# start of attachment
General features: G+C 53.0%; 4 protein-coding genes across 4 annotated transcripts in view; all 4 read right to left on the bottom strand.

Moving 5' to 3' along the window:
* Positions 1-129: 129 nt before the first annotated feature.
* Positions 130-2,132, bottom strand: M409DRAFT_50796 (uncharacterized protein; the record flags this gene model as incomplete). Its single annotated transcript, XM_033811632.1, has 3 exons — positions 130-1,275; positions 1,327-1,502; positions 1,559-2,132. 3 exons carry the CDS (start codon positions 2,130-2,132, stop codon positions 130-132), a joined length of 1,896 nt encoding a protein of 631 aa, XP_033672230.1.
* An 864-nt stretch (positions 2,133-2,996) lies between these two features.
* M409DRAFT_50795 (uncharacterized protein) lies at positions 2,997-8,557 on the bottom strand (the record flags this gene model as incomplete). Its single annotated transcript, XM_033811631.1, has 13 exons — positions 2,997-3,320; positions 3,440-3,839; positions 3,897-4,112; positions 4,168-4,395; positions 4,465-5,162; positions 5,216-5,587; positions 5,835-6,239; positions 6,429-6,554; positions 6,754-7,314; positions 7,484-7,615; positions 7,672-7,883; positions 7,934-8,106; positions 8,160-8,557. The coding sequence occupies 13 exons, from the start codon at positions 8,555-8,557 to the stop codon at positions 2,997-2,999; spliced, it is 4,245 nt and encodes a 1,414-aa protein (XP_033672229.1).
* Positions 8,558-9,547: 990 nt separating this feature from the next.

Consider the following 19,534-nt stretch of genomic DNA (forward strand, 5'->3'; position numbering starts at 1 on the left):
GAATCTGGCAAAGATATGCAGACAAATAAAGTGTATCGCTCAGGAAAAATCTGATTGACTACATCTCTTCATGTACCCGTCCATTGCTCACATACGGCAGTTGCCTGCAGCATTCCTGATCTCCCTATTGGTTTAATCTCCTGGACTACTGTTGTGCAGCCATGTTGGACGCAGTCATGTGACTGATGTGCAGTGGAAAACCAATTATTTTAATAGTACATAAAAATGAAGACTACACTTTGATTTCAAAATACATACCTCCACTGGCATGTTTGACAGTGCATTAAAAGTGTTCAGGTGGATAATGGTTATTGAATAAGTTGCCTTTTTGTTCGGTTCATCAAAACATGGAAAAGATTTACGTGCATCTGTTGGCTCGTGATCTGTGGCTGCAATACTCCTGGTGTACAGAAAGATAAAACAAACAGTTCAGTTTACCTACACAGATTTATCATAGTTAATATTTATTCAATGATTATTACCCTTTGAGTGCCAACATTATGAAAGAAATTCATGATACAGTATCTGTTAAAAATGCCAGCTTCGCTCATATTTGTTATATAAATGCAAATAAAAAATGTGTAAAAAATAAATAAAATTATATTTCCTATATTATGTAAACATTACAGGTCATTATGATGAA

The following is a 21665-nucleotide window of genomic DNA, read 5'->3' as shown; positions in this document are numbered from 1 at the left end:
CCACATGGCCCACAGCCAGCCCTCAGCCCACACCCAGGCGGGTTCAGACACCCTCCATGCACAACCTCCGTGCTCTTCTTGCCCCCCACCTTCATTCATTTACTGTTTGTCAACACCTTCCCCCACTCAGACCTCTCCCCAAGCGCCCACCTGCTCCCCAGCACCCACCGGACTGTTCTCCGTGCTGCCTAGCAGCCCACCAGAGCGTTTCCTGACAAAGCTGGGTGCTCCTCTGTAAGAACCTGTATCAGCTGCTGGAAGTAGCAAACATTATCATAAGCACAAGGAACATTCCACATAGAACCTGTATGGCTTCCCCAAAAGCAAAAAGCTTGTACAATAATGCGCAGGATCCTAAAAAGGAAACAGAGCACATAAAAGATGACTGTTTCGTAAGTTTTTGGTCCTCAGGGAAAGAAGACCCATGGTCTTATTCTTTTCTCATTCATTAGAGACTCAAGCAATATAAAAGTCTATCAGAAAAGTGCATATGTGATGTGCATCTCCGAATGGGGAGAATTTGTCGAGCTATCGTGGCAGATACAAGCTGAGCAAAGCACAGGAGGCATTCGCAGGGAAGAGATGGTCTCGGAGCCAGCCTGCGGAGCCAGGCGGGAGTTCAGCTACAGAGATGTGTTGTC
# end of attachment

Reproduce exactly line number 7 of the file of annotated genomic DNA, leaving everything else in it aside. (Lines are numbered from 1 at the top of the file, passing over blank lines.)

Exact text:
* Positions 8,558-9,547: 990 nt separating this feature from the next.